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Discovering you are pregnant again is exciting. However you may wonder what symptoms are different when you are pregnant with your second child.
Depending on their age, your first-born is likely to need round the clock attention and you might be worrying how pregnancy and a newborn will be able fit into your already busy routine.
‘I have noticed a huge difference being pregnant second time around. With my first I downloaded a pregnancy app and kept it up-to-date daily, took regular bump pictures and baby-oiled my tummy from day one. Roll on the second time around and I just don't have the time (or energy) after running around my first born. However, because of this I do much take time out in the evenings like I did the first time around and sit and hold, stroke my tummy and talk to the baby.’ Livia
‘It’s a different ball game. With work and toddler there’s literally no time to indulge the pregnancy, and no time for my partner to indulge me either! Instead of making me tea, the new version of taking care of me is for him to take the toddler out on Saturday morning so I can make my own tea. And drink it in peace. (Decaf of course). In the past that would have meant nothing but now it’s actual bliss.’ Deirdre
Different symptoms in a second pregnancy
Second pregnancies can feel different from the first. You may find you have different symptoms after becoming pregnant with a second child. Women have told us that they have noticed the following differences:
- The bump gets bigger sooner, probably because your stomach muscles have already been stretched out once before
- You may feel that you can feel the baby ‘kick’ or ‘move’ sooner. This could be just because you know what they feel like, so this time you’ll recognise a movement you might have dismissed in the first pregnancy.
- You may have morning sickness for the second even if you didn’t have it for the first. If you had morning sickness for the first one you are more likely to have it again for the second.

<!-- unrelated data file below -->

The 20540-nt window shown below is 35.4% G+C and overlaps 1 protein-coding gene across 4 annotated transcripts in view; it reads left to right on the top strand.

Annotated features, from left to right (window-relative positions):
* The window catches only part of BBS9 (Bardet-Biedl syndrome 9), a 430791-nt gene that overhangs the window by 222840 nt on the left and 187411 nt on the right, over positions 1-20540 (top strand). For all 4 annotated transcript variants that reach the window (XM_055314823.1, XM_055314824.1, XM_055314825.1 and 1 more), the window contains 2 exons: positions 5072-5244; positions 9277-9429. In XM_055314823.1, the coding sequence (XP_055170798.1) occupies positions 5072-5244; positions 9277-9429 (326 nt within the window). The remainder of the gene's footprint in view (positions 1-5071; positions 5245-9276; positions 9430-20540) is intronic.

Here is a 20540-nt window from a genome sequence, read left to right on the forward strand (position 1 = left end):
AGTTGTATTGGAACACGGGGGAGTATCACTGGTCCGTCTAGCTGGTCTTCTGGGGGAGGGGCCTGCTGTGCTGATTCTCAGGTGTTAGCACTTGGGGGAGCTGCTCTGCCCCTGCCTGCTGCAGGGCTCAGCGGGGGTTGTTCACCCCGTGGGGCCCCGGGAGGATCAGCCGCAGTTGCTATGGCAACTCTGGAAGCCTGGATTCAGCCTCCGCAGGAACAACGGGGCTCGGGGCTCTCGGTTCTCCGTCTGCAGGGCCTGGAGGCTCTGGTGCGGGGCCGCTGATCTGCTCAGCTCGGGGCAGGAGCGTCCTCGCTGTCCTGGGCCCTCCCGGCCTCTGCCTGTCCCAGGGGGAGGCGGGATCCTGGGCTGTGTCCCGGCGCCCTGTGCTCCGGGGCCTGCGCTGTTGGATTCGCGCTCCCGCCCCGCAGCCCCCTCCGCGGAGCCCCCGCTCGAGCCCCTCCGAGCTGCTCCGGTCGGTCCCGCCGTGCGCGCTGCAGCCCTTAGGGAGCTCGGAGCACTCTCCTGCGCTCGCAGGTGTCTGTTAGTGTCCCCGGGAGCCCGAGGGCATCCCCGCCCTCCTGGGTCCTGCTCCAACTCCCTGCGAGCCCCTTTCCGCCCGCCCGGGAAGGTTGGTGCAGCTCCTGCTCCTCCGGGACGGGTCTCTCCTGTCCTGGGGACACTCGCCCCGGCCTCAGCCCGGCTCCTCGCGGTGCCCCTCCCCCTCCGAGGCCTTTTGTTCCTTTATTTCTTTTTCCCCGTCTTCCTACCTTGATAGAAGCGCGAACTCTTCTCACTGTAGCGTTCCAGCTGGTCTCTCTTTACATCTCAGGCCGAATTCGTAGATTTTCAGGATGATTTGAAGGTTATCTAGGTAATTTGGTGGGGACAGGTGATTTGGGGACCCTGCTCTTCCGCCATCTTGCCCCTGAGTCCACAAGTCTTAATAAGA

- You may have more Braxton Hicks.
- You are likely to feel more tired. In hindsight your first pregnancy is likely to seem like an era of relaxation compared to the exhaustion of minding a toddler while pregnant.
- Labour and birth take less time. For first-time mums, the first stage of labour (cervix dilating), lasts an average of eight hours but for women who've had a baby before, the average labour is five hours. The second stage (pushing and birth) is likely to last under two hours, compared with three hours for first-time mums.
You may feel that you know everything about pregnancy but don’t let antenatal appointments slide. Even if your first pregnancy was uncomplicated, attending every appointment is just as important in this one as it allows your midwife to check on the well-being of your growing baby.
Other children are welcome at appointments and it can help them feel involved. Bring snacks and toys/books to keep them occupied in waiting rooms.
Mentally, you are likely to be in a different place than you were with your first pregnancy. You’re unlikely to have the same amount of time to enjoy your pregnancy as much as you did with the first now that you have a child to look after. These are some tips for coping with pregnancy when you have a child to look after:
- Rally friends and family to help out. Are there people you can trust to look after your child while you have some time to yourself?
- If you are at home but have a partner who works regular 9-5 hours, hand your child over when he comes back in the evening and take an hour for yourself. Leave the house if possible so you won’t be tempted to spend your hour tidying or dealing with household tasks. Go to a café with a book or tablet, visit a friend, walk in the park, go to the hairdresser or go for a swim.
- If you work, take a day/half day or a few hours off every couple of weeks but leave your child in childcare or with friends. If your partner works, you could do it together.
- You might find it harder to pay attention to the do’s and don’ts of pregnancy. Make it easier by setting an alarm for folic acid and vitamin D. Think of a place to keep them that is out of reach of children but also obvious in your day to day routine. Near the kettle perhaps if you always have a hot drink in the morning.